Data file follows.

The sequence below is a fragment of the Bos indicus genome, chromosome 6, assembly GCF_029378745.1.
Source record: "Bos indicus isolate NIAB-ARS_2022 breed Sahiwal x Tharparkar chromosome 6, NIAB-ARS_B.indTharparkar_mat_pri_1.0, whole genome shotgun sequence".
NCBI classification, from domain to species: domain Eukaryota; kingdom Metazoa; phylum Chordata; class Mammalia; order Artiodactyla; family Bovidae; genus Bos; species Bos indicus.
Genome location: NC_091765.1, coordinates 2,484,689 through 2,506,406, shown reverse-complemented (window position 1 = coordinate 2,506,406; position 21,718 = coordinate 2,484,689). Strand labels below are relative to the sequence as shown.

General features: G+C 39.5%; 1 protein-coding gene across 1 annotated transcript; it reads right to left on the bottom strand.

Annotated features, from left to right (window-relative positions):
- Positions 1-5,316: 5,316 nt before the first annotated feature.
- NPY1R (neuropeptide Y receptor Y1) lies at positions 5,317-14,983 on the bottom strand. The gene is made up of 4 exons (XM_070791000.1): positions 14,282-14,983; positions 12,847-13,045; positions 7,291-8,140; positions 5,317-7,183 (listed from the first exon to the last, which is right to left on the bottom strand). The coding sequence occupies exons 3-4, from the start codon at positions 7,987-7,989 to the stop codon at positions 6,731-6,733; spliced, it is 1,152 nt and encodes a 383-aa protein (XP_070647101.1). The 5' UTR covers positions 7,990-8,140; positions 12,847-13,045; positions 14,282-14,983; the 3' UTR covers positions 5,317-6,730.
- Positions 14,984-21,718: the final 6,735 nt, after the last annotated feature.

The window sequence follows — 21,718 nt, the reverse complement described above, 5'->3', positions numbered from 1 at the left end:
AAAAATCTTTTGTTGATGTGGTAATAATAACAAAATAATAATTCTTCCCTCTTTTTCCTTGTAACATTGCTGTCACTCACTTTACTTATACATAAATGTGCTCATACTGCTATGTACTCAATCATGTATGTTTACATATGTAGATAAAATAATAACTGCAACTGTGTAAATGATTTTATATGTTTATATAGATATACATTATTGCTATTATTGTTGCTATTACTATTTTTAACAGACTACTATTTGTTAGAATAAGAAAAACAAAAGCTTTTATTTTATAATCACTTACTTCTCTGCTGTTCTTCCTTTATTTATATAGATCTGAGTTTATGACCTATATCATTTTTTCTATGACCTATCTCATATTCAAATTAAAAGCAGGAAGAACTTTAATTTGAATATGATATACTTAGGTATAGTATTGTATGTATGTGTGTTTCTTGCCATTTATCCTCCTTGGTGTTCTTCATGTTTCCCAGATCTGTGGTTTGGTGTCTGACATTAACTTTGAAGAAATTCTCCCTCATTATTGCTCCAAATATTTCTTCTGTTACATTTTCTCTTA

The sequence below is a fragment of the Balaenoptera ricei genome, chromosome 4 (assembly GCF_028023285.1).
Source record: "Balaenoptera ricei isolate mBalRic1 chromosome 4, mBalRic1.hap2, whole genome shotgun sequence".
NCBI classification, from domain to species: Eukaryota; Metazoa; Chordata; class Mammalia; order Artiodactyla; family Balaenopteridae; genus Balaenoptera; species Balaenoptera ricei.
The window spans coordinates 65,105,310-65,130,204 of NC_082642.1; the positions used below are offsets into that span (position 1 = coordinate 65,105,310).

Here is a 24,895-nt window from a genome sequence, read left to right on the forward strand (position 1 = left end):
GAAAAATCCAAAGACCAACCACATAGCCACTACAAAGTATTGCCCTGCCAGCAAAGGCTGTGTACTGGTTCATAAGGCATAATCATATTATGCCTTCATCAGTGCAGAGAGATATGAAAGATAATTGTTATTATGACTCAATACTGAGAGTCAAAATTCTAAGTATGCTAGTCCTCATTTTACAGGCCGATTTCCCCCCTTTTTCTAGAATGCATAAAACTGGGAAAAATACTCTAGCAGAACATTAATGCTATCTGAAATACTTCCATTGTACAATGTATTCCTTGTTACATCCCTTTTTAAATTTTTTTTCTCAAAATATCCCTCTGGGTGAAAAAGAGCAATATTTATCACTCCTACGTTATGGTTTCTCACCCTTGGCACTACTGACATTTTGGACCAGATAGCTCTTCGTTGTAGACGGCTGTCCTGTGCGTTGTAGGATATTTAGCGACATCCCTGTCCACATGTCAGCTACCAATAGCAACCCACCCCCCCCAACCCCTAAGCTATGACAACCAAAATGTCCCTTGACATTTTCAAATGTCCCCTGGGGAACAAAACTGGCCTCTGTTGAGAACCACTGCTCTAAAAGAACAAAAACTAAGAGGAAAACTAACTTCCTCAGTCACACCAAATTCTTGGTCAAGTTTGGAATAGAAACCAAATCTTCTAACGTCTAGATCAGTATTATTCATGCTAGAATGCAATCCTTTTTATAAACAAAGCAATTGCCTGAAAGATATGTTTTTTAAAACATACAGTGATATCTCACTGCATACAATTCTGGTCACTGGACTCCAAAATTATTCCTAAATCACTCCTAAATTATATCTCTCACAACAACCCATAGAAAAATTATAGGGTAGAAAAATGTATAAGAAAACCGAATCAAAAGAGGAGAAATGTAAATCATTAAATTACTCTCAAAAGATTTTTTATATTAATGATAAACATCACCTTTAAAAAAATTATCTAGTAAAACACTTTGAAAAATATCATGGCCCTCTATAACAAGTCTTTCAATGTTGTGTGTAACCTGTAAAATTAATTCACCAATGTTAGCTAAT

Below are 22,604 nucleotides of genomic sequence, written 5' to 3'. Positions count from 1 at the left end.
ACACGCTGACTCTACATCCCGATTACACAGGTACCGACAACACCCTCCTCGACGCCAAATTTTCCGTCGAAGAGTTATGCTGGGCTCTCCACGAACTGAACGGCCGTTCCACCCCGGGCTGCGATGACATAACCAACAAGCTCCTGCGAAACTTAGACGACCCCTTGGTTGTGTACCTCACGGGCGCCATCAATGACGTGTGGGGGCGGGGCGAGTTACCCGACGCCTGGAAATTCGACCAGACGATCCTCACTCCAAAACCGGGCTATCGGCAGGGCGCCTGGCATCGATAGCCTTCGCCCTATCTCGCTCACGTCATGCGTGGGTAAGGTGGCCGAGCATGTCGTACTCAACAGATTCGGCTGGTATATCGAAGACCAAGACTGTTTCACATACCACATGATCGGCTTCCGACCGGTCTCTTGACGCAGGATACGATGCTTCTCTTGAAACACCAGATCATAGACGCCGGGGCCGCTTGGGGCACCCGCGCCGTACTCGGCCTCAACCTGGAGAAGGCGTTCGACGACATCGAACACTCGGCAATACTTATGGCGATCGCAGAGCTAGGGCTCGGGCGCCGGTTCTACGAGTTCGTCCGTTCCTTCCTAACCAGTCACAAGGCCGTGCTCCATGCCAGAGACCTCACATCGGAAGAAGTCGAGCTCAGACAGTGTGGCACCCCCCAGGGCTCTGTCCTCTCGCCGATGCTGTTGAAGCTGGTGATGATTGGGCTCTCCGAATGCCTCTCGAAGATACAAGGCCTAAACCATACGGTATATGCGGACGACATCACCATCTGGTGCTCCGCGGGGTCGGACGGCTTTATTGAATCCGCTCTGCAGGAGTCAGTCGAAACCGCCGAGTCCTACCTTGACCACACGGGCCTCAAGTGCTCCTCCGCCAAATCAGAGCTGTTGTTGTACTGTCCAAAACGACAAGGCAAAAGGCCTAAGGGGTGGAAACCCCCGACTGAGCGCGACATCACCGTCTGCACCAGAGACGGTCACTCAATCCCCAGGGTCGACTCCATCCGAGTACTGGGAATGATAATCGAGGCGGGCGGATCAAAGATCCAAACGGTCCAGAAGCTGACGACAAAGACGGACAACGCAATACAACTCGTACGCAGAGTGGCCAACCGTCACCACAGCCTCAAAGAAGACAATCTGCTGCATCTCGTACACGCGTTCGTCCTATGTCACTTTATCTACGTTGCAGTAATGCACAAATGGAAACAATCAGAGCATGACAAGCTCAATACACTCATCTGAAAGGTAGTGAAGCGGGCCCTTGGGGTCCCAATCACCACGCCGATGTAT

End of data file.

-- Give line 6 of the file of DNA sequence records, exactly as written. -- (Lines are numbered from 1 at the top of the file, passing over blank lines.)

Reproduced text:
Annotated features, from left to right (window-relative positions):